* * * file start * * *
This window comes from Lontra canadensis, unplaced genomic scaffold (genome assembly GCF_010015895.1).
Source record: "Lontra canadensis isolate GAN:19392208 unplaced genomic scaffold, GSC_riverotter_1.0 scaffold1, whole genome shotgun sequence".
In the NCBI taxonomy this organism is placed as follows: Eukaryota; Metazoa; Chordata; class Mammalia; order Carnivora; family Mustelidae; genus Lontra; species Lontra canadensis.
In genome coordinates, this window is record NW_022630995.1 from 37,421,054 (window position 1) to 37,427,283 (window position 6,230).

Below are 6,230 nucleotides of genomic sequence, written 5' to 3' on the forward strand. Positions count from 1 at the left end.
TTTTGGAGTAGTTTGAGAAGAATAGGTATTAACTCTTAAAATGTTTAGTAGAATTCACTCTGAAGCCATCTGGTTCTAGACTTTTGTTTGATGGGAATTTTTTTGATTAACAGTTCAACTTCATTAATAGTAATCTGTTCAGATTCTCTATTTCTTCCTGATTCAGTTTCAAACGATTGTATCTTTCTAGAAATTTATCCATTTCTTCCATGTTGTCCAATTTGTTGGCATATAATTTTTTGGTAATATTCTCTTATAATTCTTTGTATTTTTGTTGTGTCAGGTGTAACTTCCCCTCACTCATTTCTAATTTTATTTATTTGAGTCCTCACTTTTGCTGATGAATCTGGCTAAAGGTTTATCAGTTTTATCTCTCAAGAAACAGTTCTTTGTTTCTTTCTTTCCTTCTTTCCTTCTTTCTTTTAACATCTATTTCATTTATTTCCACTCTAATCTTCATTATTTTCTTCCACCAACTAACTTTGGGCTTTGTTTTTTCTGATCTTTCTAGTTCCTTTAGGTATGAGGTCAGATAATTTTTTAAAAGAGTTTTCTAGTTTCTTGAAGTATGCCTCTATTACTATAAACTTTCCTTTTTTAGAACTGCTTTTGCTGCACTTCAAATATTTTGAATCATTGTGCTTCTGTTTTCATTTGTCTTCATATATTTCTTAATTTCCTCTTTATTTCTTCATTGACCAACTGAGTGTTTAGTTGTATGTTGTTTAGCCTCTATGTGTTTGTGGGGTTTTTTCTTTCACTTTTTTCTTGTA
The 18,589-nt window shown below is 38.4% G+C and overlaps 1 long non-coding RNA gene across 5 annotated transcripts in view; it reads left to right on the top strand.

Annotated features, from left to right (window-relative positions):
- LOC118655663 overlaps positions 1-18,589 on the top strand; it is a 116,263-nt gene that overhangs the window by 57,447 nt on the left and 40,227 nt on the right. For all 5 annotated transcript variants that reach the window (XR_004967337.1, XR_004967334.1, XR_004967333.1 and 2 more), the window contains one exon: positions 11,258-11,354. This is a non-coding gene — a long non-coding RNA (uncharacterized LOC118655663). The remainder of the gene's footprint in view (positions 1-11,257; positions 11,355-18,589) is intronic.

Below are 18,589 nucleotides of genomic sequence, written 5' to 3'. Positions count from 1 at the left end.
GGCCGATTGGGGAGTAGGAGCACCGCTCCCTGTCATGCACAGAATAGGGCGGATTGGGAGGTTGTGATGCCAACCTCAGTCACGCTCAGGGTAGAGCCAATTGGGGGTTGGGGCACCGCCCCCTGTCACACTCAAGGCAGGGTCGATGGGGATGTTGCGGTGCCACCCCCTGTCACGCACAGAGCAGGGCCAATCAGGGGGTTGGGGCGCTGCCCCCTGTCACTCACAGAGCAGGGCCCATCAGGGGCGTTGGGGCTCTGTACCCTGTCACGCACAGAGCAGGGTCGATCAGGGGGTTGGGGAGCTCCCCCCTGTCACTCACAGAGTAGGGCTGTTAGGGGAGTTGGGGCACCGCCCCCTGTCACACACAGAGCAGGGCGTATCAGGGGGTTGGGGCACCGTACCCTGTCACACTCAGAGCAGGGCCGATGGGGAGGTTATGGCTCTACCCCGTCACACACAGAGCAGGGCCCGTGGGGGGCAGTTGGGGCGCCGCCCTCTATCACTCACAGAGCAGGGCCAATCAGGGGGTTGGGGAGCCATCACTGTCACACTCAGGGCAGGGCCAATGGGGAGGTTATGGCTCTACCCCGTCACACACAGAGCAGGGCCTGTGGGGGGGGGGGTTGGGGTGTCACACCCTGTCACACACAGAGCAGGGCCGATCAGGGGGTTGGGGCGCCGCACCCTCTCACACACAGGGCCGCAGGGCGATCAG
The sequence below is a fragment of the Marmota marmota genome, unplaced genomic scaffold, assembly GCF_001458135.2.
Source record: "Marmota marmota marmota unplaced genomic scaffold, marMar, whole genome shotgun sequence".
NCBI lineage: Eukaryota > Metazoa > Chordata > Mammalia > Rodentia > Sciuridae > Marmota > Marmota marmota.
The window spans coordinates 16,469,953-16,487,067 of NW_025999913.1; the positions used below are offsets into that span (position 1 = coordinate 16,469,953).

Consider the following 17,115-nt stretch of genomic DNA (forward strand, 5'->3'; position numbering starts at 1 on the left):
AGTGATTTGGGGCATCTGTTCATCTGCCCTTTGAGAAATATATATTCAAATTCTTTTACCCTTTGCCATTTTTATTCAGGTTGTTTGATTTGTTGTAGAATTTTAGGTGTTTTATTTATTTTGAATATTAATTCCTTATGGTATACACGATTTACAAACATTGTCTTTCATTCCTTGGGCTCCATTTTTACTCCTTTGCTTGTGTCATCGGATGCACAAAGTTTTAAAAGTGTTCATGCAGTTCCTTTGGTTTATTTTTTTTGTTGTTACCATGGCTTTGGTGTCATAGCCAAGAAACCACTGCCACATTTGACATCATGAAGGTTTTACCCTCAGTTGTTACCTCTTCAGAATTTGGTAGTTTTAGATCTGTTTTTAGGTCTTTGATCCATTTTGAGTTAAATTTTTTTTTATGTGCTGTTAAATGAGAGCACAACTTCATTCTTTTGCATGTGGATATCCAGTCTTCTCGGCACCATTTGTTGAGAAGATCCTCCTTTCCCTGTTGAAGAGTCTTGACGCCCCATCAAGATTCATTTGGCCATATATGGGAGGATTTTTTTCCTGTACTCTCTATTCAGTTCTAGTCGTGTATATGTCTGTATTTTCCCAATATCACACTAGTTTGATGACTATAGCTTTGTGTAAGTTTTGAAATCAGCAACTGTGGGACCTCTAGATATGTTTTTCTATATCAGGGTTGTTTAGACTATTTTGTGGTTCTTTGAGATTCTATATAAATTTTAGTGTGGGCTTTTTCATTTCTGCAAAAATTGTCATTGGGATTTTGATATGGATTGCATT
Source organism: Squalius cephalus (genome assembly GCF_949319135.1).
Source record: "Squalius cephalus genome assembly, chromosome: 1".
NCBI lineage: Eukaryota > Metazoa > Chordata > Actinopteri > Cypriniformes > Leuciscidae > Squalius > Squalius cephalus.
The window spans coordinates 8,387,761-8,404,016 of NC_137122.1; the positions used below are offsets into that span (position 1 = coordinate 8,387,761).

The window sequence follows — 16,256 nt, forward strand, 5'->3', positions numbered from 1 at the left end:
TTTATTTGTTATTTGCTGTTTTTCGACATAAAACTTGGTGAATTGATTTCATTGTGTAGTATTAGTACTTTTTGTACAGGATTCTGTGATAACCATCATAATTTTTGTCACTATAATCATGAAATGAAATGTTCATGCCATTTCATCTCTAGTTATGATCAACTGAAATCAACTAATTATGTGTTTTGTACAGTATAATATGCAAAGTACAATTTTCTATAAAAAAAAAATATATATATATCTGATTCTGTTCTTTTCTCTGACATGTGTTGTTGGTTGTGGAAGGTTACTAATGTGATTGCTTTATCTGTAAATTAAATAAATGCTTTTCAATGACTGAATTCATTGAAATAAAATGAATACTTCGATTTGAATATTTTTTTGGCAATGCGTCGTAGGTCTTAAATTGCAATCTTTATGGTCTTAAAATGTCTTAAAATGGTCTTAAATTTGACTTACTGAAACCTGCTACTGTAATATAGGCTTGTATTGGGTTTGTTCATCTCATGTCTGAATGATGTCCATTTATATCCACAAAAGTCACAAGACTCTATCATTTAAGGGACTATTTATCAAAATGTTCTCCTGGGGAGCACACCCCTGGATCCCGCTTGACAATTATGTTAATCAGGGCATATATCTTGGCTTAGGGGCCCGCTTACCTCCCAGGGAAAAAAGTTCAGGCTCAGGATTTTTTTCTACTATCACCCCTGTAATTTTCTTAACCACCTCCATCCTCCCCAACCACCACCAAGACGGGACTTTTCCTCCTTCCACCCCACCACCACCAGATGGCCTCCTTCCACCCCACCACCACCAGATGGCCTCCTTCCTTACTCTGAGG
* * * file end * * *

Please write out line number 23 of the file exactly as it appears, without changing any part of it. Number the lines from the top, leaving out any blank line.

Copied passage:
TTTATTTGTTATTTGCTGTTTTTCGACATAAAACTTGGTGAATTGATTTCATTGTGTAGTATTAGTACTTTTTGTACAGGATTCTGTGATAACCATCATAATTTTTGTCACTATAATCATGAAATGAAATGTTCATGCCATTTCATCTCTAGTTATGATCAACTGAAATCAACTAATTATGTGTTTTGTACAGTATAATATGCAAAGTACAATTTTCTATAAAAAAAAAATATATATATATCTGATTCTGTTCTTTTCTCTGACATGTGTTGTTGGTTGTGGAAGGTTACTAATGTGATTGCTTTATCTGTAAATTAAATAAATGCTTTTCAATGACTGAATTCATTGAAATAAAATGAATACTTCGATTTGAATATTTTTTTGGCAATGCGTCGTAGGTCTTAAATTGCAATCTTTATGGTCTTAAAATGTCTTAAAATGGTCTTAAATTTGACTTACTGAAACCTGCTACTGTAATATAGGCTTGTATTGGGTTTGTTCATCTCATGTCTGAATGATGTCCATTTATATCCACAAAAGTCACAAGACTCTATCATTTAAGGGACTATTTATCAAAATGTTCTCCTGGGGAGCACACCCCTGGATCCCGCTTGACAATTATGTTAATCAGGGCATATATCTTGGCTTAGGGGCCCGCTTACCTCCCAGGGAAAAAAGTTCAGGCTCAGGATTTTTTTCTACTATCACCCCTGTAATTTTCTTAACCACCTCCATCCTCCCCAACCACCACCAAGACGGGACTTTTCCTCCTTCCACCCCACCACCACCAGATGGCCTCCTTCCACCCCACCACCACCAGATGGCCTCCTTCCTTACTCTGAGG